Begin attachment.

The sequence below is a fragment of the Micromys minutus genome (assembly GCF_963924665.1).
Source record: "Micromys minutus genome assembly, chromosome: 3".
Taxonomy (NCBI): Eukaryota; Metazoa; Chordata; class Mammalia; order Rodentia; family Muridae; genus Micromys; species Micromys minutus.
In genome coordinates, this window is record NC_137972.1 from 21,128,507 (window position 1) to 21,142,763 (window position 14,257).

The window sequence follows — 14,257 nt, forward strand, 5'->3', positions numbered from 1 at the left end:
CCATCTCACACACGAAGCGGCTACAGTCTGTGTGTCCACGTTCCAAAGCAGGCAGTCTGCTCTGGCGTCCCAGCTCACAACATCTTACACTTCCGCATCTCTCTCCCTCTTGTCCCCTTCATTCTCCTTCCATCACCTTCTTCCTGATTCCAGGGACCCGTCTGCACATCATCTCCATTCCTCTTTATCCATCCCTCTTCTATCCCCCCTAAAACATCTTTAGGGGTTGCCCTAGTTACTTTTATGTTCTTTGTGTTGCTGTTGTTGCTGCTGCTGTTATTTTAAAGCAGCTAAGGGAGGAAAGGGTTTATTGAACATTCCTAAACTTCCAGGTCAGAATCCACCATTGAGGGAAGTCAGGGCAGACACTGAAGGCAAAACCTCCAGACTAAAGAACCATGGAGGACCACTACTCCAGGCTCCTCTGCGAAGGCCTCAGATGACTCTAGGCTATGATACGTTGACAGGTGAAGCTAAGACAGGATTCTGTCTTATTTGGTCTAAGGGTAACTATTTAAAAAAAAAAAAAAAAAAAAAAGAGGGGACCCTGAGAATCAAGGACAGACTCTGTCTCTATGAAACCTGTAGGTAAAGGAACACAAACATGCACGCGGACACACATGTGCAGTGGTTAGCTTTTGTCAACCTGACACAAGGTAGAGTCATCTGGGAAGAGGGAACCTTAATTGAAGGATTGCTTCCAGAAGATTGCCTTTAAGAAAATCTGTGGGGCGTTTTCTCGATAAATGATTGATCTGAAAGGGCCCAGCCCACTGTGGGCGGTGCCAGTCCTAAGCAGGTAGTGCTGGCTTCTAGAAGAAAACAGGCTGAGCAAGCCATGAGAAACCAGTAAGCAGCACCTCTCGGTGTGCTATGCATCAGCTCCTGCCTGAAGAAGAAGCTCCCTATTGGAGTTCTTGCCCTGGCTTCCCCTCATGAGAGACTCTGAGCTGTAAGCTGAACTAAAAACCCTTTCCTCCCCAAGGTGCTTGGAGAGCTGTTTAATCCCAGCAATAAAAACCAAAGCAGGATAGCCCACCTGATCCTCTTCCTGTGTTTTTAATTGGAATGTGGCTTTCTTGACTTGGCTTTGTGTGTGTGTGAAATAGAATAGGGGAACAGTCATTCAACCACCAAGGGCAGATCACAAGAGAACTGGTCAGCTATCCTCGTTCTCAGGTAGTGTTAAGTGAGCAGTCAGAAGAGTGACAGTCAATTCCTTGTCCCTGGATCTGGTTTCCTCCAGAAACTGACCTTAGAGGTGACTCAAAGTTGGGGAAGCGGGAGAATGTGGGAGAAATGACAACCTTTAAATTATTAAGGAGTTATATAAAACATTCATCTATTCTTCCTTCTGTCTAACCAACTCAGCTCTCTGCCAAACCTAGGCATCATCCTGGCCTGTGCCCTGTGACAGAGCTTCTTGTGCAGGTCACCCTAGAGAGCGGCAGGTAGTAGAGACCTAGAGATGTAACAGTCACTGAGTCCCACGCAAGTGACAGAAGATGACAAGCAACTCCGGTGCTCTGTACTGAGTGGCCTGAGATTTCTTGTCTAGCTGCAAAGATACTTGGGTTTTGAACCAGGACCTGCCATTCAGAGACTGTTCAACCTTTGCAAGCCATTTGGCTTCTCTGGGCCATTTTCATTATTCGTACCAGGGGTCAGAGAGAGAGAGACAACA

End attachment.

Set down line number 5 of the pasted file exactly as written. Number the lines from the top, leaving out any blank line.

The window sequence follows — 14,257 nt, forward strand, 5'->3', positions numbered from 1 at the left end: